|Topic: Hypnosis FAQ|
HYPNOSIS FAQ Part 1 Common Myths
Hollywood hype shows that a hypnotist can control and direct our actions, and that we can be made to do all sorts of odd and paranormal things under hypnosis. Here is a list of some common myths which must be clarified before we proceed further.
1) The hypnotist can make you do things against your will.
Absolutely False. The hypnotist has no powers over you at all, and cannot make you do things against your hard-held beliefs, ethics or morals. All Hypnosis is really self-directed and self-controlled. The hypnotist merely guides you into a hypnotic state, and feeds your mind with carefully worded suggestions. If you feel uncomfortable with these suggestions, you may reject them at will. Hypnosis is essentially a matter of cooperation between the hypnotist and his subject, not some form of power the hypnotist possesses which will compel the subject to submit to his or her will. In a stage show, remember, people are up there to show off, so the appearance of them doing something "against their will" may seem to be the case, but, in reality, it is NOT the case at all.
2) Once under Hypnosis, the subject can't come out of it on their own.
False again! If you are under hypnosis and the hypnotist suddenly left the room, two things may happen: you will either realize that the hypnotist is no longer talking to you, and will open your eyes, feeling fresh and alert; or, you may drift into natural sleep, in which case you will wake up after a few minutes (or hours). So, the subject CAN, and will, come out of the trance on his, or her, own.
3) Only weak-minded people can be hypnotized.
Completely False. Hypnosis has nothing to do with will power. People often confuse hypnotizability with gullibility. There is NO connection between the two. On the contrary, the more intelligent a person is, the easier it is for him to be hypnotized. To be hypnotized, one needs the abilities of concentration, imagination and vivid visualization, not to mention cooperation.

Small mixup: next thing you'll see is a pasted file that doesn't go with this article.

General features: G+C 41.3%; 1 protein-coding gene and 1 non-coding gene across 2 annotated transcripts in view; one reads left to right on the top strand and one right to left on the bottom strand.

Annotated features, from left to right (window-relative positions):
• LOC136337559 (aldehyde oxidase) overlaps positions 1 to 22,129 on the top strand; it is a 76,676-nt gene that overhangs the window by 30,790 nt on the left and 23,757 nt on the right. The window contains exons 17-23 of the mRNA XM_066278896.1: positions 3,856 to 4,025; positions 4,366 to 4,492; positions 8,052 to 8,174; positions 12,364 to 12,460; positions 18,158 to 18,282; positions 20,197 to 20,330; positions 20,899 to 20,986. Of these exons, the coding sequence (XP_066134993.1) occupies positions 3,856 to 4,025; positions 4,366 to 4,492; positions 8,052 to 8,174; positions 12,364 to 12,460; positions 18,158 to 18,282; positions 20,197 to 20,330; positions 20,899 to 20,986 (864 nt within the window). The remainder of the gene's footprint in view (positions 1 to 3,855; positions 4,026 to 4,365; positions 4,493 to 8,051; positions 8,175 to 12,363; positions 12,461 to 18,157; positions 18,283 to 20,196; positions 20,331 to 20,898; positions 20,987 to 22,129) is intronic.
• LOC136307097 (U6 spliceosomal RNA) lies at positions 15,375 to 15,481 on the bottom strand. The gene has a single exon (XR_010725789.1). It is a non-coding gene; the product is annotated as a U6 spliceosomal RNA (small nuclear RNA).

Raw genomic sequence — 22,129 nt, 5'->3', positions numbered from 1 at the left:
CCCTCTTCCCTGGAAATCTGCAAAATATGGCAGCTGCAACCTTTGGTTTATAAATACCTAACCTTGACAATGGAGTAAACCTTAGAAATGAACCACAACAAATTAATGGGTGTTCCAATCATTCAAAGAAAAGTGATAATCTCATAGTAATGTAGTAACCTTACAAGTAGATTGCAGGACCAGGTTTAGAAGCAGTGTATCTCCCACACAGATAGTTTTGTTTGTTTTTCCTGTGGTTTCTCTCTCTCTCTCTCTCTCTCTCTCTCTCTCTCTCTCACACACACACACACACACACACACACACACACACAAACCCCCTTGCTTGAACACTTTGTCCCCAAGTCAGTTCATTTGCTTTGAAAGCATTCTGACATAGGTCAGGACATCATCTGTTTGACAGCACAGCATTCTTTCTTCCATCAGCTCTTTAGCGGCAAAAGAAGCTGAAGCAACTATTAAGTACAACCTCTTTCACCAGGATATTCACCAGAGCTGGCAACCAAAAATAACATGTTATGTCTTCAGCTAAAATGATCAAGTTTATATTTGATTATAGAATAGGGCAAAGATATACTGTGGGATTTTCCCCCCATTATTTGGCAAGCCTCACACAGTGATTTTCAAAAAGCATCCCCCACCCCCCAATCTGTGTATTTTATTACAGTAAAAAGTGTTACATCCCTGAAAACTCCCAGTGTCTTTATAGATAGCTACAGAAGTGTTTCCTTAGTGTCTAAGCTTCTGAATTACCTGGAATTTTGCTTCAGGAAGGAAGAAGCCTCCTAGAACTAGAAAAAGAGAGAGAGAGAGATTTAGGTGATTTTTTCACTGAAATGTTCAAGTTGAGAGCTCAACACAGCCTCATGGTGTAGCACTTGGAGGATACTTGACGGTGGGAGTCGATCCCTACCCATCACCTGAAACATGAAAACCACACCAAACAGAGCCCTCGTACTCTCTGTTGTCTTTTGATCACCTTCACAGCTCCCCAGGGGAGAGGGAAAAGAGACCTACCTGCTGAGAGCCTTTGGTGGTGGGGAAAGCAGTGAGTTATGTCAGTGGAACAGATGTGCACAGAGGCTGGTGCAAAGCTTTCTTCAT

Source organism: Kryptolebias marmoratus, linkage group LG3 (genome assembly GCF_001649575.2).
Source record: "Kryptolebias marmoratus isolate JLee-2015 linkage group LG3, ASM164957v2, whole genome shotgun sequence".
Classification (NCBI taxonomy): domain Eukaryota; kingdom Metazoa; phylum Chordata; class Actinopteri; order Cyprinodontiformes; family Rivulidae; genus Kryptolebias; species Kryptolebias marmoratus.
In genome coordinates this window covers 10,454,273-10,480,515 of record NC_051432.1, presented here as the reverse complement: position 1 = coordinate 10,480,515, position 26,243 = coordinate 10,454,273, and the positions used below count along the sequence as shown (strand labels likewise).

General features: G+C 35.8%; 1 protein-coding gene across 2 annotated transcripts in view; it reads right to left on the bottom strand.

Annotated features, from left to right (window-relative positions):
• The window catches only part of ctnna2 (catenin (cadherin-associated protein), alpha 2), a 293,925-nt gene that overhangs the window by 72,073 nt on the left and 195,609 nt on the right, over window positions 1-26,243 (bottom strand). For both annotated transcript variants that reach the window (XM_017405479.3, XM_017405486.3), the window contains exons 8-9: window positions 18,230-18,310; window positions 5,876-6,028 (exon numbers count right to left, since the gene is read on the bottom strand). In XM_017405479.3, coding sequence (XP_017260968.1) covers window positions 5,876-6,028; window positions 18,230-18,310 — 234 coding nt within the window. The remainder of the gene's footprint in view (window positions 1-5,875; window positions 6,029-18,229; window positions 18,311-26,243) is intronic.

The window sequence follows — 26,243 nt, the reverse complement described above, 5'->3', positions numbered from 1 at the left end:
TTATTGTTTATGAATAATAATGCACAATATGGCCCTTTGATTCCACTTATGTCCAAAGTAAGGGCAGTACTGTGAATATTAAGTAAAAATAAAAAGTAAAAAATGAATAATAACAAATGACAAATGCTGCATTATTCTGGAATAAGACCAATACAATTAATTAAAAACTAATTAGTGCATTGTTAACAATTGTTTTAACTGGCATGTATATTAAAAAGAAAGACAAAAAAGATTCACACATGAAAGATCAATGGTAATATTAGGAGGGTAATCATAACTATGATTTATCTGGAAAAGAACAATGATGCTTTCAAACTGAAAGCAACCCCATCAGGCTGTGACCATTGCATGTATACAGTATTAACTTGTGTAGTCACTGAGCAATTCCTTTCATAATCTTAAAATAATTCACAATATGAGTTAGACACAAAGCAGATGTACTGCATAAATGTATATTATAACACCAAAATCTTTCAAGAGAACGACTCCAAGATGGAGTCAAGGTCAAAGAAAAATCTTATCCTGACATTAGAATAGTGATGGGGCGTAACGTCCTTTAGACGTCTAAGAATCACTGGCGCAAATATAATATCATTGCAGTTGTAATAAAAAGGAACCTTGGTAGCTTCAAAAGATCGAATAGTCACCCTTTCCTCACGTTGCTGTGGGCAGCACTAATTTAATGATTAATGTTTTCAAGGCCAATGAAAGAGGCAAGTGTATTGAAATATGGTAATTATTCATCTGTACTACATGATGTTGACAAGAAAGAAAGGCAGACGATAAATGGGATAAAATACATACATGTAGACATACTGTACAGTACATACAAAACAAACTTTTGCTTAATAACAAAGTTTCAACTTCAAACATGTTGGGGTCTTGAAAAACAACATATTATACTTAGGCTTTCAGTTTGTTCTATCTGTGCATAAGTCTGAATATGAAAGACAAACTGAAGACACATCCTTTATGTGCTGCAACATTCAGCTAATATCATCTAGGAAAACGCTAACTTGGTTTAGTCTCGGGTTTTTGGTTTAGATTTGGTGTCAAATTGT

4) Under hypnosis, the subject is totally unconscious.
Wrong again, Waston! At all times during the course of a hypnotic session, you will be able to hear, to think and respond as appropriate. You are aware of what is going on around you, but you may not pay much attention to any of the distractions around you. Although your body is very relaxed, your mind is actually more alert than usual. Many people are worried by stage hypnosis and the fact that the subjects, many of whom do ridiculous things during the session, seem to have no knowledge of anything around them or recollection of what they did after the show. The unfortunate part of such an activity is that it often frightens away those people who could really benefit from hypnotherapy, but are afraid of losing control. This is actually called post-hypnotic amnesia, forgetting what happened in the trance state and it rarely lasts for more than a few hours, or at most, a few days and is used as a method of impressing an audience for future shows, nothing more. The volunteers are completely aware of what transpires while it is happening and no loss of volition happens during the show, whatsoever.
5) Under hypnosis, one can be made to reveal his secrets.
Nope! Sorry to disappoint those of you who want to pry into your friends and foe's minds, but it does not work this way. As mentioned above, under hypnosis, the subject is fully alert, in fact more alert than usual. The hypnotist can only guide the subject to remember forgotten memories. Whether the subject will reveal them to the hypnotist is entirely at his own discretion. In other words, the volunteer can refuse to answer ANY question put to them or even LIE about what they have been asked to answer. It is a myth that "they hypnotized never lies."
6) Hypnosis is dangerous.
COMPLETELY Untrue. It is quite the opposite. Hypnosis is a safe and natural process. One fact that most people are unaware of is that we undergo Hypnosis several times in our daily lives. For example, while driving along a highway, very often, people suddenly discover that they have lost awareness for several minutes. This is actually an example of momentary hypnotism. Many people call this "driving on automatic pilot," or "zoning out behind the wheel." Milton H. Erickson, MD, one of the greatest hypnotherapists of the 20th century once said that he would not ride in a cab where the cab driver was NOT in such a trance state as such drivers were actually safer to drive with!
7) One needs special powers to hypnotize.
Total BULL! Hypnosis is not an occult power, but a skill, like learning to do a good card manipulation, though much more complex on many different levels as it is a communications skill set. Any average person with the willingness and patience to learn, can master the skills of hypnosis. Like other skills such as playing the piano, or learning a foreign language, some people become accomplished with greater ease than others while others can increase their abilities through regular practice. The ability to hypnotize someone is not a talent - it is a LEARNED skill set.
8) The user might become addicted to hypnosis.
Incorrect. While one might enjoy hypnosis enough to use it regularly because it feels good because it can be incredibly relaxing, you cannot become addicted to hypnosis because it has no physical effects on the body in the way a chemical substance does.